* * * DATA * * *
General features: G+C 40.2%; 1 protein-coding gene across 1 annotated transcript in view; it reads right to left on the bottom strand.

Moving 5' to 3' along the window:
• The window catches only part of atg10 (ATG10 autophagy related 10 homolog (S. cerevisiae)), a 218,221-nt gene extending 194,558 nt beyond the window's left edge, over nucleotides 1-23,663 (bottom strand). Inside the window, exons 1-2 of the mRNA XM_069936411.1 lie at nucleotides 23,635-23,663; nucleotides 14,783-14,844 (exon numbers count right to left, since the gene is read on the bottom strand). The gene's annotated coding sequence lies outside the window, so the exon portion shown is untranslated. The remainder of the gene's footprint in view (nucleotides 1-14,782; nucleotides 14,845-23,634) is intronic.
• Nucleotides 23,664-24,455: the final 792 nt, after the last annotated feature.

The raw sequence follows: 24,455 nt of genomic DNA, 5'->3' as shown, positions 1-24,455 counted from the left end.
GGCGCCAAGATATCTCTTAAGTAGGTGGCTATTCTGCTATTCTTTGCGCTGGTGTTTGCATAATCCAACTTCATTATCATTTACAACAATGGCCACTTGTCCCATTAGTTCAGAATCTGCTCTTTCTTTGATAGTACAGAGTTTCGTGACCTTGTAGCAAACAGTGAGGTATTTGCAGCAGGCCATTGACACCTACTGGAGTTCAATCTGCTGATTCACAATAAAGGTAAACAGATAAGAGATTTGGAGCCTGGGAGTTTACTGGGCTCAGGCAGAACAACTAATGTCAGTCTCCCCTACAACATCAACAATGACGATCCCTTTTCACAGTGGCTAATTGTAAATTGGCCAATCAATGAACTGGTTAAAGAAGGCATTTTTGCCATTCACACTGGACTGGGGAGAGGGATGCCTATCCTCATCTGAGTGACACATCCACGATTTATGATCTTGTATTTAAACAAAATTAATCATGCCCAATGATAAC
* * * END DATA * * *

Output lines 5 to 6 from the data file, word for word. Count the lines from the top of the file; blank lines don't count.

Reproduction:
The raw sequence follows: 24,455 nt of genomic DNA, 5'->3' as shown, positions 1-24,455 counted from the left end.
GGCGCCAAGATATCTCTTAAGTAGGTGGCTATTCTGCTATTCTTTGCGCTGGTGTTTGCATAATCCAACTTCATTATCATTTACAACAATGGCCACTTGTCCCATTAGTTCAGAATCTGCTCTTTCTTTGATAGTACAGAGTTTCGTGACCTTGTAGCAAACAGTGAGGTATTTGCAGCAGGCCATTGACACCTACTGGAGTTCAATCTGCTGATTCACAATAAAGGTAAACAGATAAGAGATTTGGAGCCTGGGAGTTTACTGGGCTCAGGCAGAACAACTAATGTCAGTCTCCCCTACAACATCAACAATGACGATCCCTTTTCACAGTGGCTAATTGTAAATTGGCCAATCAATGAACTGGTTAAAGAAGGCATTTTTGCCATTCACACTGGACTGGGGAGAGGGATGCCTATCCTCATCTGAGTGACACATCCACGATTTATGATCTTGTATTTAAACAAAATTAATCATGCCCAATGATAAC